Government bonds ended lower Wednesday ahead of a crucial auction of 10-year notes and a key inflation reading, as the second leg of the Treasury's quarterly refunding failed to sustain the previous session's gains.
The 10-year note ended down 12/32 in price, pushing its yield up to 4.8% in a session rife with stimuli. The 30-year note fell 29/32 to yield 5.52%. Weighing on sentiment was a surge in oil prices and a government report showing that the U.S. trade deficit widened to $45.96 billion in March from a revised February gap of $42.12 billion.
In general, the bond market continues to limp as players adjust to expectations for a
interest rate hike in June. The 10-year note's yield, which moves inversely to price, currently stands at a 22-month high, and it is about 115 basis points above its March 2004 low.
The March trade deficit was swollen by higher oil prices, which raised the value of imported goods. Another report painted a somewhat tamer inflation picture, showing that import prices rose 0.2% in April after jumping 0.8% in March. Economists are looking for more signs of price pressure in the producer price index, released Thursday, and the consumer price index, released Friday. Both are expected to show 0.3% increases.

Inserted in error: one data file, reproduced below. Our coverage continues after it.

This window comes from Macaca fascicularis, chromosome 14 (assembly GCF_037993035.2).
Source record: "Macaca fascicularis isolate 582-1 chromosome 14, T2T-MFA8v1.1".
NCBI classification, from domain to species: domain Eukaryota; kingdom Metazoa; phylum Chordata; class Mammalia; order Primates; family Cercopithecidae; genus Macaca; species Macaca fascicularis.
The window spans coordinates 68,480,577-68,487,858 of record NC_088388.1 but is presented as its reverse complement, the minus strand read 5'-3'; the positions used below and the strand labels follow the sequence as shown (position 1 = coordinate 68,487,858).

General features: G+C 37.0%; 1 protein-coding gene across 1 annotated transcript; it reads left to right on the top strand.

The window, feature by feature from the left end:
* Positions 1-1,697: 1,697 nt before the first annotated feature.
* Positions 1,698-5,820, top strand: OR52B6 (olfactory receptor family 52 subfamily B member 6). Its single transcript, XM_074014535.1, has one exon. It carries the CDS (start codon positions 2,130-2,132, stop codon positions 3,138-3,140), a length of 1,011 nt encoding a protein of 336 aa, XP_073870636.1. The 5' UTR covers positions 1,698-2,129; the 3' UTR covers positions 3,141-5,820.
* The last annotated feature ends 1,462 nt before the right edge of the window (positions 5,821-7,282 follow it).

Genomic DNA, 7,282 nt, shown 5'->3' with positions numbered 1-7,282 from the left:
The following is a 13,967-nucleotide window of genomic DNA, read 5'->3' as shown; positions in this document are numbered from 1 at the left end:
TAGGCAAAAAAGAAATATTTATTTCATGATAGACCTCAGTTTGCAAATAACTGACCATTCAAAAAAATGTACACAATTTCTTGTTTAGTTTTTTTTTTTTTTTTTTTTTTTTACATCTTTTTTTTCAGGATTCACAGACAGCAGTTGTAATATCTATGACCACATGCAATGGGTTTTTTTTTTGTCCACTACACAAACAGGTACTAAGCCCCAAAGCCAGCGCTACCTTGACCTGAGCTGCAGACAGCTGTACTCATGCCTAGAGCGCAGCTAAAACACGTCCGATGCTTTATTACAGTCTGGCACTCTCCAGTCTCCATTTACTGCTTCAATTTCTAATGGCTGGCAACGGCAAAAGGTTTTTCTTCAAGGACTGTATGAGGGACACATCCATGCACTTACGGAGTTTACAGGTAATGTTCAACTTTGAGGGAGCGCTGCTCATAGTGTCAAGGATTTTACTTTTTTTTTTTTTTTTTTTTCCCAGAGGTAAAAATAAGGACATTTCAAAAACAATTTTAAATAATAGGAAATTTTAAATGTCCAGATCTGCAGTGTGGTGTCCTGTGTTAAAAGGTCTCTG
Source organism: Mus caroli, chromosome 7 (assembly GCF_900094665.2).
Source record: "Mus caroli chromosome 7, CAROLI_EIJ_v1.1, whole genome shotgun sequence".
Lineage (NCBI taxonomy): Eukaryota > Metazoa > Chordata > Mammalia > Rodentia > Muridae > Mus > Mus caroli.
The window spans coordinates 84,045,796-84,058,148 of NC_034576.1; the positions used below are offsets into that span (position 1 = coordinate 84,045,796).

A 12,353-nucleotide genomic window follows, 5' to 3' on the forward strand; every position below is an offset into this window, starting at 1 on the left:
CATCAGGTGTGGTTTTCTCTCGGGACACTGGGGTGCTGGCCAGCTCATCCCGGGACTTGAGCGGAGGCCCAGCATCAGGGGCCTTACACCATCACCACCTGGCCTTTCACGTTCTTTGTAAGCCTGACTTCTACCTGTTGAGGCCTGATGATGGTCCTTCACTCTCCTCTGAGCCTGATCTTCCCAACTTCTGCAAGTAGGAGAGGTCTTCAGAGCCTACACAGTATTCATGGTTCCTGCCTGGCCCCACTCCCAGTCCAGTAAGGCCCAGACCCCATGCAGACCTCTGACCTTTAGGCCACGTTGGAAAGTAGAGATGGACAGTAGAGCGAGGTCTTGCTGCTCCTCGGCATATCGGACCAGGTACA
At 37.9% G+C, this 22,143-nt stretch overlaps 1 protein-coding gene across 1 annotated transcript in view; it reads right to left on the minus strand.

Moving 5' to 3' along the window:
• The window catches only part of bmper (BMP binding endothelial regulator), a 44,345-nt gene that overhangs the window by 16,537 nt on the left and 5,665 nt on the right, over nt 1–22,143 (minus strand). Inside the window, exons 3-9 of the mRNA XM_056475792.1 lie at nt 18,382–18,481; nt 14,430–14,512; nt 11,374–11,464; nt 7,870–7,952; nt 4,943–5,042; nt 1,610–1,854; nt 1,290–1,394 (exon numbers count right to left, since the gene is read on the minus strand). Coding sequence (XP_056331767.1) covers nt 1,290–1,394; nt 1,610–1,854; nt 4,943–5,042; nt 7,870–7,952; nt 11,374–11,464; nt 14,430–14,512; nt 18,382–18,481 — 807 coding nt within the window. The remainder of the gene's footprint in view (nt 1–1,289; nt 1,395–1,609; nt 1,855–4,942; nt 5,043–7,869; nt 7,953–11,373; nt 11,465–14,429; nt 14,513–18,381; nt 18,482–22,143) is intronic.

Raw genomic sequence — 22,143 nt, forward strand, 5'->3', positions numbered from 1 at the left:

Another major factor in Wednesday's bond picture was the second leg of the Treasury's quarterly refunding, in which $15 billion of five-year notes were sold. The notes were auctioned at a low bid of 3.927%, slightly better than expected, with demand outstripping available securities by a factor of about 2.64. That's considered pretty good, though less robust than in previous auctions.
On Tuesday, the Treasury sold $24 billion of new three-year notes at a better-than-expected yield of 3.19%, with a bid-to-cover ratio of 2.27%. Overseas demand in that auction was brisk, but the level of so-called indirect bidders in Wednesday's auction was slightly weaker than expected, at 34%. The level was 41% in the last auction of five-year notes and was 45.6% on Tuesday.
The government will sell $15 million of 10-year notes Thursday.
On the bright side, the Treasury reported that the U.S. government ran at a $17.6 billion surplus in April, slightly stronger than expected although still the worst April showing in a decade. Receipts were down about 5% from a year ago because of larger income tax refunds, but for the first seven months of the fiscal year, receipts are up 1.3% to $1.070 trillion.